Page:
NHTSA Reverses Stance on School Bus Seatbelts

Only six states require seatbelts on school buses. Florida is one of them. Georgia is not.

Only six states require seatbelts on school buses. Florida is one of them. Georgia is not. For years, the National Highway Transportation Safety Administration’s stance against mandating seatbelts in school busses has drawn the ire of parents and other safety advocates. That policy soon may change, judging by a recent declaration by NHTSA Administrator Mark Rosekind. “Let me clear up any ambiguity now,” Rosekind said during a speech at a meeting of the National Association for Pupil Transportation in Richmond, Virginia.

“The position of the National Highway Traffic Safety Administration is that seat belts save lives. That is true whether in a passenger car or in a big yellow bus.” In fact, the life-saving potential of three-point seatbelts has never been doubted, the agency says. The hesitancy to mandate them, however, has been and continues to be a matter of cost. A new school bus typically runs $75,000 to $85,000 and outfitting a bus with seatbelts can cost between $5485 and $7,346 depending upon the number of seats and whether lap belts or three-point shoulder-and-lap belts are installed. In an effort to better protect America’s school-age children and teens in the most cost-effective way, NHTSA officials aim to talk with governors of the six states that mandate some form of school bus seatbelts and gather applicable safety data. This will help the agency determine just how to implement best practices nationwide.

Here in Florida, where Harrell and Harrell is based, law requires new school buses purchased on and after January 1, 2001 to be equipped with seat belts or other federally-approved restraint systems, and requires each school bus passenger to wear a properly adjusted belt when the bus is operating. However, in Georgia, where we also practice, no such law exists. “Ultimately, whenever a safety issue becomes haggling over dollars and cents, safety suffers,” Rosekind said. “School buses should have seat belts – period. Seat belts will save the lives of children who we might otherwise lose in crashes. And yet for years, decades even, the conversation about school bus safety has gone right past what ought to happen and straight to all the reasons it can’t happen.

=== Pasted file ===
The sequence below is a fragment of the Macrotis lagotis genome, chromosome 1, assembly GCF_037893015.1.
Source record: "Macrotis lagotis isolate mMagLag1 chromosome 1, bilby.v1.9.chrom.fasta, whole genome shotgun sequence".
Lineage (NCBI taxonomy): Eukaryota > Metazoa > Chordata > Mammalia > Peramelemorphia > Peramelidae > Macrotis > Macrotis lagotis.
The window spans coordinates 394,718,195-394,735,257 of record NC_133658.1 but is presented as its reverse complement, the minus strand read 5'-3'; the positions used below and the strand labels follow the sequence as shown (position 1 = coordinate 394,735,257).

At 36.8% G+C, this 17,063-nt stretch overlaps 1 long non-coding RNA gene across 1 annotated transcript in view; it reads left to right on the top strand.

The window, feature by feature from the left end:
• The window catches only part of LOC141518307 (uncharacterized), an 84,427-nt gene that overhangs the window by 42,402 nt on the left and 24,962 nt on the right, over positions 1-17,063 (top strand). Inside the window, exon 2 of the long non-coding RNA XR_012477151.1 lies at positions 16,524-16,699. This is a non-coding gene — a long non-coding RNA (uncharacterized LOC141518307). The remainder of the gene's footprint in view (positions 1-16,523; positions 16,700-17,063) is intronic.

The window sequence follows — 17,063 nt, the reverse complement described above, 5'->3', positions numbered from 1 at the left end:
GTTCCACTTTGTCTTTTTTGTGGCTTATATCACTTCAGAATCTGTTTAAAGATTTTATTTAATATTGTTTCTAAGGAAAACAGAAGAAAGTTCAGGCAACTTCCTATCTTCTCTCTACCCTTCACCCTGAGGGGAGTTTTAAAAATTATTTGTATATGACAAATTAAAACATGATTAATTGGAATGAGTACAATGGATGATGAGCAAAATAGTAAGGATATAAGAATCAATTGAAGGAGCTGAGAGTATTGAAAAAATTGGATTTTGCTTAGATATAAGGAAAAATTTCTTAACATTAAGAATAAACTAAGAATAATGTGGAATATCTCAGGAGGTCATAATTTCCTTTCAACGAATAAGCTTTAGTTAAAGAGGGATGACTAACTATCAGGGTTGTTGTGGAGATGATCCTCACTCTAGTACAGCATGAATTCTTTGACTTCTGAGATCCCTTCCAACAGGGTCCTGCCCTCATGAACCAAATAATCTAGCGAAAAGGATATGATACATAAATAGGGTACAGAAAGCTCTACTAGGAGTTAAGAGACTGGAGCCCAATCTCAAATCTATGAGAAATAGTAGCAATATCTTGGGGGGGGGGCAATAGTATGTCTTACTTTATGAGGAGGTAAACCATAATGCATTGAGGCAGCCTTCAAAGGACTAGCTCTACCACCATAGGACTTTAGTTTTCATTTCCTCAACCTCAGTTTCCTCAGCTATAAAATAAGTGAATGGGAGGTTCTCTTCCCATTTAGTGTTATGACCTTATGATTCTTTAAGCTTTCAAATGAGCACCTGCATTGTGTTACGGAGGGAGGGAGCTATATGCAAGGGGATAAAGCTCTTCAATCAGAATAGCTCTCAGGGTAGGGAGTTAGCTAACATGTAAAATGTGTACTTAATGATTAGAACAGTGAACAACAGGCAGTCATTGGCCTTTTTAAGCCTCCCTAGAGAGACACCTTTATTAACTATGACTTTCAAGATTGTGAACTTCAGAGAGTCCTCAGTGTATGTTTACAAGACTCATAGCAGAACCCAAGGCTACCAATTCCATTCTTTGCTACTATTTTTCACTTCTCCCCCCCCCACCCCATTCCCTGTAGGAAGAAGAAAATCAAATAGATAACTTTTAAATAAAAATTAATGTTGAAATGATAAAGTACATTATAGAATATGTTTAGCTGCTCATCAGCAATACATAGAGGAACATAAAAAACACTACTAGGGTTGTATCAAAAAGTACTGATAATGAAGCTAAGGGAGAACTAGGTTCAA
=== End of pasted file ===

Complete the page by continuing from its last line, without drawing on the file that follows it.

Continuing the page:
For NHTSA, and I hope all of you, that ends today.” Though statistically rare, injury-causing accidents involving school buses do happen. Here in Jacksonville, a school bus and car collided head-on earlier this month on Merrill Road in the Arlington area, sending both drivers to the hospital. And just last week, five students were injured when a school bus crashed into a tree line on Interstate 95 near International Golf Parkway.

We here at Harrell and Harrell support any efforts to improve the safety of America’s children while traveling to and from school. If your child is injured in an automobile accident of any sort, get medical treatment immediately and call 800-251-1111 to speak with an attorney.